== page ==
REVITAL: The very first thing that comes to my mind is how small Israel is. It is a really small piece of land. I live in Washington state, and can tell you that Israel is about one-tenth of the size of Washington, and has about seven million people.

ALEX: Why did you decide to translate “Daughters of Iraq” into English?

REVITAL: I really do see my mission in bringing this part of history to light. I hope to give a voice to people whose voices are silent, and this is why the book was translated. I dream of having all people around the world know about this community, and about life in Iraq for Jews, and about immigrating to Israel and starting a new life in a place where there isn’t one day that goes by without crisis.

ALEX: Were there certain words in Hebrew that didn’t really have an English equivalent? Some languages can have five or six words, each with a different nuance to them, and English might only have one word …

REVITAL: Translating is complicated, especially when it comes to slang. Hebrew has so much from Arabic, for example. I worked very closely with my wonderful translator, and sometimes we chose to keep some words in Hebrew. It was important for me to keep the voices of the characters, and I think we managed to do that.

ALEX: What are you plans for your second novel?

REVITAL: My second novel’s title is “Hope to See You Soon” and it tells a story in three levels. One is letters between two women, best friends since they were 14 up until they are 40-something. One lives in Israel, while her friend moved to Seattle. This level shows the relations between those two for many years. The second level is a woman at her late 40s, who has locked herself in an apartment in the heart of Tel Aviv, punishing herself for leaving her kids. Her story is about the process of her healing and opening to the world. The third level is my own family journey moving back and fourth from Israel to Seattle and back, never sure where is “home.” I am not done yet, but am hoping to finish my first draft by winter and publish next spring.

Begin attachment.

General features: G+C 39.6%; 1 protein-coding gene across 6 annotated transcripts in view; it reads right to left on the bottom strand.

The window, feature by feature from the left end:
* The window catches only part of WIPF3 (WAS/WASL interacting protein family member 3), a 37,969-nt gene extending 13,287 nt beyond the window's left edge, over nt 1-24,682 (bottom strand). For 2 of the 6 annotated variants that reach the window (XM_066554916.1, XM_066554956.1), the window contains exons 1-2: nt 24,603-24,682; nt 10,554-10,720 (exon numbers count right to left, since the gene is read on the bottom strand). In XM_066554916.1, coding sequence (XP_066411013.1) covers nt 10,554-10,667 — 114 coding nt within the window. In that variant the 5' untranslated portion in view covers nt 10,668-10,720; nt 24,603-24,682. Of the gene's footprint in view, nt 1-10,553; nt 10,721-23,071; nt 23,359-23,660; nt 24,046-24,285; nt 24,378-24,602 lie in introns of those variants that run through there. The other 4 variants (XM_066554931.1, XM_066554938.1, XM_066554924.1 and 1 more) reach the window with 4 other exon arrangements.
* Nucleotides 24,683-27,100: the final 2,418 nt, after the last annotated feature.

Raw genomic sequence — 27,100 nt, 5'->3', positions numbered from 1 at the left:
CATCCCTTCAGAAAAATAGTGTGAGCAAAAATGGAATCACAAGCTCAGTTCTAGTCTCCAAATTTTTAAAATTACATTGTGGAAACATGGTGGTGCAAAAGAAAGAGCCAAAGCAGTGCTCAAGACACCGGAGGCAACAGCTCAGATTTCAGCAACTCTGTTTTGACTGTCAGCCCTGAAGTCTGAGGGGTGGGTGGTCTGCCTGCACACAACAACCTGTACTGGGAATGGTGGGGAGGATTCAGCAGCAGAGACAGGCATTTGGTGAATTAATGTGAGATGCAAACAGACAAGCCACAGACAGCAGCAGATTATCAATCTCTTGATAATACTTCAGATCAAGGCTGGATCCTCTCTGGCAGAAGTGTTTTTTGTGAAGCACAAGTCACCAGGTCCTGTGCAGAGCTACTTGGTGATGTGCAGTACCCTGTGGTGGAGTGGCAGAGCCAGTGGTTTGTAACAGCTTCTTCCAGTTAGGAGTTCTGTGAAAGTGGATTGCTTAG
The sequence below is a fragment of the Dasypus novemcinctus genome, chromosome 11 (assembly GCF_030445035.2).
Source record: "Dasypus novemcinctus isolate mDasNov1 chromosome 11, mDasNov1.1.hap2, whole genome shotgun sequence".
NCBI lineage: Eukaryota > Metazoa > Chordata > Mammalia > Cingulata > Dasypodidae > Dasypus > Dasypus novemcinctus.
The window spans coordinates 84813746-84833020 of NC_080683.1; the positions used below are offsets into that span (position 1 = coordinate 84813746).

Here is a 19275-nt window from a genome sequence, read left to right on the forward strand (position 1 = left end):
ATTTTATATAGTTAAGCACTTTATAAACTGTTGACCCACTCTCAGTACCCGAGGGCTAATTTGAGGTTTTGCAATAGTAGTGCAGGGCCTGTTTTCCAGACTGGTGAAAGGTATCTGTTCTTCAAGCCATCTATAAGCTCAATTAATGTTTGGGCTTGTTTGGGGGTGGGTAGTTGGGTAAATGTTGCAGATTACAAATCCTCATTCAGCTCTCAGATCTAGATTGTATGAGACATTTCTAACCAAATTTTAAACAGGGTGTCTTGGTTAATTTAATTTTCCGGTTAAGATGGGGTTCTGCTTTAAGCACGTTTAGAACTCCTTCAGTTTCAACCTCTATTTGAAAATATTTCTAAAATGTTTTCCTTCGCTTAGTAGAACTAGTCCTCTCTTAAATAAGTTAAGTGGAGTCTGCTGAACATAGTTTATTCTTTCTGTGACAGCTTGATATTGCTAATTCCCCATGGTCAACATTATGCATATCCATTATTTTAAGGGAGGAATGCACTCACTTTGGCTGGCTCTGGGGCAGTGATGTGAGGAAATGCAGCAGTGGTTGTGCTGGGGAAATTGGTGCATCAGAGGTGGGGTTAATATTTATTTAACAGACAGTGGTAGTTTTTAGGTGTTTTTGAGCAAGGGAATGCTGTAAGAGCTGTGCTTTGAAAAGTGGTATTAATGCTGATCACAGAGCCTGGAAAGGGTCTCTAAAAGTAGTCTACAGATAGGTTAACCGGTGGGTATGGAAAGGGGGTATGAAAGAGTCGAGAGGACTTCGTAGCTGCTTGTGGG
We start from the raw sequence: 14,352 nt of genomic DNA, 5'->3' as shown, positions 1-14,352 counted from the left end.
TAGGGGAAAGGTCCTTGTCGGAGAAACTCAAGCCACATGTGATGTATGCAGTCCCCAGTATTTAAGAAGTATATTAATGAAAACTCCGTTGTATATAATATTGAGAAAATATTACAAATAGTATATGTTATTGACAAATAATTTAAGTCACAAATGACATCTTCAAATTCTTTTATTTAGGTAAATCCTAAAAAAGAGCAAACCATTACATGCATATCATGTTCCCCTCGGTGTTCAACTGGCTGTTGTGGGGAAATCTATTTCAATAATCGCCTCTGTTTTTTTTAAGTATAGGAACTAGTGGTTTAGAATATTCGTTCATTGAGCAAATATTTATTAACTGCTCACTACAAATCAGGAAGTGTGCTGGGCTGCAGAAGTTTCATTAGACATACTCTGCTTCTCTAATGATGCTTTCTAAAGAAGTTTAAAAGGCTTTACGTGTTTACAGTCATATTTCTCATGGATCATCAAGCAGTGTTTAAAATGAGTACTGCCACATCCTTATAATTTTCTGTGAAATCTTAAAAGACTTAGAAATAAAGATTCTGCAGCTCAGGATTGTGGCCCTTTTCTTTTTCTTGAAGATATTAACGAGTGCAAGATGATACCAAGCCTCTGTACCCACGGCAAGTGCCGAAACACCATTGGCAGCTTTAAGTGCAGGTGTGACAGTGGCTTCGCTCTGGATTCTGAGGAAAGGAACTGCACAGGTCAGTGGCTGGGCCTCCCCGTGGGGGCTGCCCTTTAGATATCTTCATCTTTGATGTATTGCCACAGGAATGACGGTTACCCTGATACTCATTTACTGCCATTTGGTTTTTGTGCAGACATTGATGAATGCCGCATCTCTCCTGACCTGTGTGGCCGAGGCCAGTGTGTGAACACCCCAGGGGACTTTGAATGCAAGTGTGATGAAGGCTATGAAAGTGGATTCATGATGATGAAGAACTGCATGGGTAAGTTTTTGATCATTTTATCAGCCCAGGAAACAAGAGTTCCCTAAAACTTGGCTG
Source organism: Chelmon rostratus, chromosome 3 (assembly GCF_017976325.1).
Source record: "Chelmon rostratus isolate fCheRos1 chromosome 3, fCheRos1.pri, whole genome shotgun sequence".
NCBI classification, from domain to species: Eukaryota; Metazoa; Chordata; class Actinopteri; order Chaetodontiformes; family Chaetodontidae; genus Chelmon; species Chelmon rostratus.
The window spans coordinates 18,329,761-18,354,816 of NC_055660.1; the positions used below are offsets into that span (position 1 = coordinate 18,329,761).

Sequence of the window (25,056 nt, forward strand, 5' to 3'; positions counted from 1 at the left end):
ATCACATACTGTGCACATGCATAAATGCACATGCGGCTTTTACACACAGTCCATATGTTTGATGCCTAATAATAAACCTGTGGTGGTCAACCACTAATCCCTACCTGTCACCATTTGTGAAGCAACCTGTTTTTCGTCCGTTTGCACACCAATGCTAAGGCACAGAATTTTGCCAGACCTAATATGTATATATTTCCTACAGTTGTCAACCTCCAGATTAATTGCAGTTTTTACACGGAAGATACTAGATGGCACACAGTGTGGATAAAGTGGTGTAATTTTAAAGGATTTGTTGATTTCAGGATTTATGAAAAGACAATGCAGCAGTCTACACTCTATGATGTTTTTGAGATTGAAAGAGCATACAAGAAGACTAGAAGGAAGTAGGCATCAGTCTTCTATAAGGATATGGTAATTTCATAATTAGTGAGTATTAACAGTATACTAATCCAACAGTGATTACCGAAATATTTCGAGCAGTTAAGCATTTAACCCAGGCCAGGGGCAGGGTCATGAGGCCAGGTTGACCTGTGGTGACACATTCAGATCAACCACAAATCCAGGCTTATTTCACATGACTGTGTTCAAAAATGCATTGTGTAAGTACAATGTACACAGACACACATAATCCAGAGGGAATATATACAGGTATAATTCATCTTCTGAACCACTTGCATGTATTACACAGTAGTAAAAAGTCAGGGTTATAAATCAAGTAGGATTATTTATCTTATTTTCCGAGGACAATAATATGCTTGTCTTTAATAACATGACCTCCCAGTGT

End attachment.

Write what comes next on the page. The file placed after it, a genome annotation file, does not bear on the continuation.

MORE ON REVITAL SHIRI-HOROWITZ

Revital’s website and blog
“Daughters of Iraq” at Amazon.com

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Action-adventure novelist and Twitter expert Tony Eldridge

New York Times bestselling romantic suspense novelist Victorine Lieske

Christian fiction author Paula Wiseman

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7 Comments

Filed under On writing, Q&A

7 responses to “Q&A with Revital Shiri-Horowitz

  1. I love the interview, thanks Alex!

  2. I read Daughters of Irqq and I loved it. It is so honest it makes your heart hurt. This is a story that needs to be heard by more people.
    Cara Bertoia

  3. Wonderful interview, Revital. This is an area I don’ t know much about. I have know many Israelis when I lived in San Francisco, but they never talked about their situation except with vehemence. Your book is now on my TBR list. Love the title too. Simple, yet effective.

  4. Thaks Stauat, Happy I am able to bring something new. This is a real mission for me, to give voice to this forgotten women especially.

  5. cyndydrewetler

    I once worked for an Iraqi Jew; he told harrowing stories of his family’s escape from Iraq under Sadam Hussein. I couldn’t believe there was such a thing as a Jew from IRAQ! Now I see how obtuse I was.

    Further public humiliation: I had no idea that Israel was so tiny! One tenth the size of Washington state? Damn.

    Thanks for the lessons, Revital!